Let f be a drawing in the Euclidean plane of a graph G, which is understood to be a 1dimensional simplicial complex. We assume that every edge of G is drawn by f as a curve of constant algebraic complexity, and the ratio of the length of the longest simple path to the the length of the shortest edge is poly(n). In the drawing f, a path P of G, or its image in the drawing π = f(P), is βstretch if π is a simple (nonselfintersecting) curve, and for every pair of distinct points p ∈ P and q ∈ P , the length of the subcurve of π connecting f(p) with f(q) is at most β∥f(p) − f(q)∥, where ∥.∥ denotes the Euclidean distance. We introduce and study the βstretch Path Problem (βSP for short), in which we are given a pair of vertices s and t of G, and we are to decide whether in the given drawing of G there exists a βstretch path P connecting s and t. We also output P if it exists. The βSP quantifies a notion of “near straightness” for paths in a graph G, motivated by gerrymandering regions in a map, where edges of G represent natural geographical/political boundaries that may be chosen to bound election districts. The notion of a βstretch path naturally extends to cycles, and the extension gives a measure of how gerrymandered a district is. Furthermore, we show that the extension is closely related to several studied measures of local fatness of geometric shapes. We prove that βSP is strongly NPcomplete. We complement this result by giving a quasipolynomial time algorithm, that for a given ε > 0, β ∈ O(poly(log V (G))), and s, t ∈ V (G), outputs a βstretch path between s and t, if a (1 − ε)βstretch path between s and t exists in the drawing.more » « less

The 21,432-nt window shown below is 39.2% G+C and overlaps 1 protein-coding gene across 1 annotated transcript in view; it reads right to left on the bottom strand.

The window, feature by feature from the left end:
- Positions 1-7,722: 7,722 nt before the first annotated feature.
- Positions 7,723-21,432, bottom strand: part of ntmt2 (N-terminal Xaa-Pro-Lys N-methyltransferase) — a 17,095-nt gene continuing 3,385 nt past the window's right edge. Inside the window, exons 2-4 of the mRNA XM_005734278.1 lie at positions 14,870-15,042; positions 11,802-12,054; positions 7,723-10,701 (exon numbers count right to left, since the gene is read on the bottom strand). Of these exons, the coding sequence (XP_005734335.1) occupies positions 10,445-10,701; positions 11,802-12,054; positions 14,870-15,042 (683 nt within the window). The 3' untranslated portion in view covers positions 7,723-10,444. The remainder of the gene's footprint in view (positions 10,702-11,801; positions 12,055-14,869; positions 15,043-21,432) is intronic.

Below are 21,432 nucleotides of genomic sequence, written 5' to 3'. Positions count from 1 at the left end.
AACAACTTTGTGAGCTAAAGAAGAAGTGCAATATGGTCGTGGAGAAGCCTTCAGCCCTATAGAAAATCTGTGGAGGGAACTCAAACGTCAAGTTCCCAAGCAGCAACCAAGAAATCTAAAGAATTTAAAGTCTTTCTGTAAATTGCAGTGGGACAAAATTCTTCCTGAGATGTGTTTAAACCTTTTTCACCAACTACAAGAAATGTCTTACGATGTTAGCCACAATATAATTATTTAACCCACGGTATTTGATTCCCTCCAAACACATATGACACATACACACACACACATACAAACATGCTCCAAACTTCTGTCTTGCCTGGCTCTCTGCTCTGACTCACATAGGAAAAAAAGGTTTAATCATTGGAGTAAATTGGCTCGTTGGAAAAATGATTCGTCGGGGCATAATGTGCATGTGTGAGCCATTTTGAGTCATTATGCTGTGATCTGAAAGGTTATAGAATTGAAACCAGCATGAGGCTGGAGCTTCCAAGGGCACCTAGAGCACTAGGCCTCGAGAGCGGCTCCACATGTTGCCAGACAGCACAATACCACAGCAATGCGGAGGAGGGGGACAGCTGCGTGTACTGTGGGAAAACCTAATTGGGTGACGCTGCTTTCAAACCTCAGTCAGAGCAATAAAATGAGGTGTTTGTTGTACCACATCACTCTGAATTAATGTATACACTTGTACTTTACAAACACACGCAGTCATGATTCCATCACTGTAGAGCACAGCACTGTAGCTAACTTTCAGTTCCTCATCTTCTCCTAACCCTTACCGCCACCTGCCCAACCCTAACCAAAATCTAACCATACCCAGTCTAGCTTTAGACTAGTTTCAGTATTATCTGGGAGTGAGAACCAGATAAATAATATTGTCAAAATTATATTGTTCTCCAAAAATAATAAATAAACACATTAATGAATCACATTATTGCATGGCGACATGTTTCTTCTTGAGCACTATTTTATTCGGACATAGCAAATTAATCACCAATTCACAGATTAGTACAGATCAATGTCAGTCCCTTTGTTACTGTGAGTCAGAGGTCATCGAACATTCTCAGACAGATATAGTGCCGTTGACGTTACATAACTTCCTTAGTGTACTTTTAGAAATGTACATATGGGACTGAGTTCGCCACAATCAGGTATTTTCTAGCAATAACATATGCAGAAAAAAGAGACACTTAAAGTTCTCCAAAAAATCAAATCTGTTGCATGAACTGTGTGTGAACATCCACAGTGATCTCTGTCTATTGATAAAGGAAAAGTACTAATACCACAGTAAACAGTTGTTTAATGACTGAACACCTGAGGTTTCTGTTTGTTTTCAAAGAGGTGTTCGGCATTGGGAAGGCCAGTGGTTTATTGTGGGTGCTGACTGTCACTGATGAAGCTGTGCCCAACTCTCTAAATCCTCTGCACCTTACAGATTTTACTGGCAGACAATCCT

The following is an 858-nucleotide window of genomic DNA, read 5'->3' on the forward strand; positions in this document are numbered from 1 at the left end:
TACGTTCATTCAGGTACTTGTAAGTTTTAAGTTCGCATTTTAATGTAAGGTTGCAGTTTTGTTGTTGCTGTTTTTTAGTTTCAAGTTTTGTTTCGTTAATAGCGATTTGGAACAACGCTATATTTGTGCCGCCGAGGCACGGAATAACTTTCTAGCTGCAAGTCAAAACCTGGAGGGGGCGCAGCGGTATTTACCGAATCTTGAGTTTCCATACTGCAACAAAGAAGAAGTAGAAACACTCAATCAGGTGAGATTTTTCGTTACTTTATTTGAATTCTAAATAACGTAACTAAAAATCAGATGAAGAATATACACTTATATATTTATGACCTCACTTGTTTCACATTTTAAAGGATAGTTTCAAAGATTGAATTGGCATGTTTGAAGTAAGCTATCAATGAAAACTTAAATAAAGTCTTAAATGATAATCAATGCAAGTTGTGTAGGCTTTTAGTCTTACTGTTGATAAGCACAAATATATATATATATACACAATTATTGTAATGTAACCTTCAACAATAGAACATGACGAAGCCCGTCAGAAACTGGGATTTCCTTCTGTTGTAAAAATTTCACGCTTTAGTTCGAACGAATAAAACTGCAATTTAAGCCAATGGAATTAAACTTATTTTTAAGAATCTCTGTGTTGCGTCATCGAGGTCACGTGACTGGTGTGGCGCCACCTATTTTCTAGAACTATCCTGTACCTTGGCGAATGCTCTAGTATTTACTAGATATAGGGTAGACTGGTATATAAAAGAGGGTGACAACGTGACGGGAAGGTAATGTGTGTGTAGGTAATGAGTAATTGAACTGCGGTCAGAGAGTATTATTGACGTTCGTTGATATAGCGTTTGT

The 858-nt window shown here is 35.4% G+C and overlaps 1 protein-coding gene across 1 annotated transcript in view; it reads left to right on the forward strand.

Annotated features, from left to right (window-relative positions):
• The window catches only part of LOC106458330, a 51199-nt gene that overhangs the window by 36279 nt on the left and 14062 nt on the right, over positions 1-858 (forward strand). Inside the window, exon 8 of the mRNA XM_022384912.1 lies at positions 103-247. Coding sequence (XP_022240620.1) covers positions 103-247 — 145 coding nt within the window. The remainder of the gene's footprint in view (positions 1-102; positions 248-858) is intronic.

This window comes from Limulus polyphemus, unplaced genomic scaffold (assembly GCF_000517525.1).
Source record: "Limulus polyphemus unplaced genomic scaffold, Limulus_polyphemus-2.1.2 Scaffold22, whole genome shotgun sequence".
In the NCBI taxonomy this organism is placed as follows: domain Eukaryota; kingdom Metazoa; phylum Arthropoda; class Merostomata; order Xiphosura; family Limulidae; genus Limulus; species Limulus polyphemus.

SUMMARY Seismic attenuation (quantified by the quality factor Q) has a significant impact on the seismic waveforms, especially in the fluidsaturated rocks. This dissipative process can be phenomenologically represented by viscoelastic models. Previous seismological studies show that the Q value of Earth media exhibits a nearly frequencyindependent behaviour (often referred to as constantQ in literature) in the seismic frequency range. Such attenuation can be described by the mathematical Kjartansson constantQ model, which lacks of a physical representation in the viscoelastic sense. Inspired by the fractal nature of the pore fluid distribution in patchysaturated rocks, here we propose two fractal mechanical network (FMN) models, that is, a fractal tree model and a quasifractal ladder model, to phenomenologically represent the frequencyindependent Q behaviour. As with the classic viscoelastic models, the FMN models are composed of mechanical elements (spring and dashpots) arranged in different hierarchical patterns. A particular parametrization of each model can produce the same complex modulus as in the Kjartansson model, which leads to the constantQ. Applying the theory to several typical rock samples, we find that the seismic attenuation signature of these rocks can be accurately represented by either one of the FMN models. Besides, we demonstrate that the ladder model in particular exhibits the realistic multiscale fractal structure of the saturated rocks. Therefore, the FMN models as a proxy could provide a new way to estimate the microscopic rock structure property from macroscopic seismic attenuation observation.more » « less